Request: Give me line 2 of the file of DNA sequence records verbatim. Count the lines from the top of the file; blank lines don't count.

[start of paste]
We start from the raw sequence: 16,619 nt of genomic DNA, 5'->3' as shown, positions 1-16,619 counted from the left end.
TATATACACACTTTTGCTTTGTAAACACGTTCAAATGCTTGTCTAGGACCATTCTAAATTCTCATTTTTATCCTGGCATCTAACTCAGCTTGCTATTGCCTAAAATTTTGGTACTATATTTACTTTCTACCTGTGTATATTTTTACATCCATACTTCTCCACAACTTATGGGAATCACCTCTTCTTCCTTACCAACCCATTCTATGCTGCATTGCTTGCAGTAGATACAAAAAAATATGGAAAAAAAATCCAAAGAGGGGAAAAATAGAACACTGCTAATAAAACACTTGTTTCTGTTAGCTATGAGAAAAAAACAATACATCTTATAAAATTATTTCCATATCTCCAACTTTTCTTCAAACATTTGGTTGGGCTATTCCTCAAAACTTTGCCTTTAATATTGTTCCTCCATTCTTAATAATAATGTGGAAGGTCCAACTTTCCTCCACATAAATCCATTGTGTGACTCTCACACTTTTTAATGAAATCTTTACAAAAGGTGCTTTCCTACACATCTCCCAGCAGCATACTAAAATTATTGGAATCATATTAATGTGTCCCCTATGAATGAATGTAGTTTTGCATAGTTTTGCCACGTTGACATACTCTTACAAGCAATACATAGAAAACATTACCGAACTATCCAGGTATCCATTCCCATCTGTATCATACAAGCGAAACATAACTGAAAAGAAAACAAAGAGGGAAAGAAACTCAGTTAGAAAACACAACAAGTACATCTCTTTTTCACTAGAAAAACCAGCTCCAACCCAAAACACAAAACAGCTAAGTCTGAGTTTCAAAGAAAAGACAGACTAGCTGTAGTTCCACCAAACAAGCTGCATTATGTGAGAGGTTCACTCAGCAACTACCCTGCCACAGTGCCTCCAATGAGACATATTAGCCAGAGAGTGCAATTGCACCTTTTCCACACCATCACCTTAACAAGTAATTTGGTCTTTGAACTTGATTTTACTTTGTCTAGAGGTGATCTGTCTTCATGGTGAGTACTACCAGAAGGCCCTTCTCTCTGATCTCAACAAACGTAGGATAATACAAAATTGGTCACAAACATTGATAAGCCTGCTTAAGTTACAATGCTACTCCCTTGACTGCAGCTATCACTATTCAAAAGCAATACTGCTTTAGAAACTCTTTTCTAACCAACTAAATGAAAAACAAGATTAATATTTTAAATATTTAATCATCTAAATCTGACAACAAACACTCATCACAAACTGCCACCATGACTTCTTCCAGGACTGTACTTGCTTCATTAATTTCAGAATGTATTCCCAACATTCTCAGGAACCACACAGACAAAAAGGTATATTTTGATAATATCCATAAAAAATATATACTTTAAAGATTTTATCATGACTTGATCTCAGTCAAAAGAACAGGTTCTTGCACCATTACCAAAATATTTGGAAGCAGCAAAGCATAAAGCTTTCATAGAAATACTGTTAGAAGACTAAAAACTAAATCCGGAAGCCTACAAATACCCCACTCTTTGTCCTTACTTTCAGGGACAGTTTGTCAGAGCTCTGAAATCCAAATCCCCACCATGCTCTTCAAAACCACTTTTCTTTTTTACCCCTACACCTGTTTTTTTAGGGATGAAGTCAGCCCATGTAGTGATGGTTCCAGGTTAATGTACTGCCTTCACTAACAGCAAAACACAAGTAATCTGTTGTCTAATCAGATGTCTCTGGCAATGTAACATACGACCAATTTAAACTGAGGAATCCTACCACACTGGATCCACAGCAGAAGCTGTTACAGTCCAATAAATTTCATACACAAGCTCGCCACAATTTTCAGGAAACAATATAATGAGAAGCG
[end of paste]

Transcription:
TATATACACACTTTTGCTTTGTAAACACGTTCAAATGCTTGTCTAGGACCATTCTAAATTCTCATTTTTATCCTGGCATCTAACTCAGCTTGCTATTGCCTAAAATTTTGGTACTATATTTACTTTCTACCTGTGTATATTTTTACATCCATACTTCTCCACAACTTATGGGAATCACCTCTTCTTCCTTACCAACCCATTCTATGCTGCATTGCTTGCAGTAGATACAAAAAAATATGGAAAAAAAATCCAAAGAGGGGAAAAATAGAACACTGCTAATAAAACACTTGTTTCTGTTAGCTATGAGAAAAAAACAATACATCTTATAAAATTATTTCCATATCTCCAACTTTTCTTCAAACATTTGGTTGGGCTATTCCTCAAAACTTTGCCTTTAATATTGTTCCTCCATTCTTAATAATAATGTGGAAGGTCCAACTTTCCTCCACATAAATCCATTGTGTGACTCTCACACTTTTTAATGAAATCTTTACAAAAGGTGCTTTCCTACACATCTCCCAGCAGCATACTAAAATTATTGGAATCATATTAATGTGTCCCCTATGAATGAATGTAGTTTTGCATAGTTTTGCCACGTTGACATACTCTTACAAGCAATACATAGAAAACATTACCGAACTATCCAGGTATCCATTCCCATCTGTATCATACAAGCGAAACATAACTGAAAAGAAAACAAAGAGGGAAAGAAACTCAGTTAGAAAACACAACAAGTACATCTCTTTTTCACTAGAAAAACCAGCTCCAACCCAAAACACAAAACAGCTAAGTCTGAGTTTCAAAGAAAAGACAGACTAGCTGTAGTTCCACCAAACAAGCTGCATTATGTGAGAGGTTCACTCAGCAACTACCCTGCCACAGTGCCTCCAATGAGACATATTAGCCAGAGAGTGCAATTGCACCTTTTCCACACCATCACCTTAACAAGTAATTTGGTCTTTGAACTTGATTTTACTTTGTCTAGAGGTGATCTGTCTTCATGGTGAGTACTACCAGAAGGCCCTTCTCTCTGATCTCAACAAACGTAGGATAATACAAAATTGGTCACAAACATTGATAAGCCTGCTTAAGTTACAATGCTACTCCCTTGACTGCAGCTATCACTATTCAAAAGCAATACTGCTTTAGAAACTCTTTTCTAACCAACTAAATGAAAAACAAGATTAATATTTTAAATATTTAATCATCTAAATCTGACAACAAACACTCATCACAAACTGCCACCATGACTTCTTCCAGGACTGTACTTGCTTCATTAATTTCAGAATGTATTCCCAACATTCTCAGGAACCACACAGACAAAAAGGTATATTTTGATAATATCCATAAAAAATATATACTTTAAAGATTTTATCATGACTTGATCTCAGTCAAAAGAACAGGTTCTTGCACCATTACCAAAATATTTGGAAGCAGCAAAGCATAAAGCTTTCATAGAAATACTGTTAGAAGACTAAAAACTAAATCCGGAAGCCTACAAATACCCCACTCTTTGTCCTTACTTTCAGGGACAGTTTGTCAGAGCTCTGAAATCCAAATCCCCACCATGCTCTTCAAAACCACTTTTCTTTTTTACCCCTACACCTGTTTTTTTAGGGATGAAGTCAGCCCATGTAGTGATGGTTCCAGGTTAATGTACTGCCTTCACTAACAGCAAAACACAAGTAATCTGTTGTCTAATCAGATGTCTCTGGCAATGTAACATACGACCAATTTAAACTGAGGAATCCTACCACACTGGATCCACAGCAGAAGCTGTTACAGTCCAATAAATTTCATACACAAGCTCGCCACAATTTTCAGGAAACAATATAATGAGAAGCG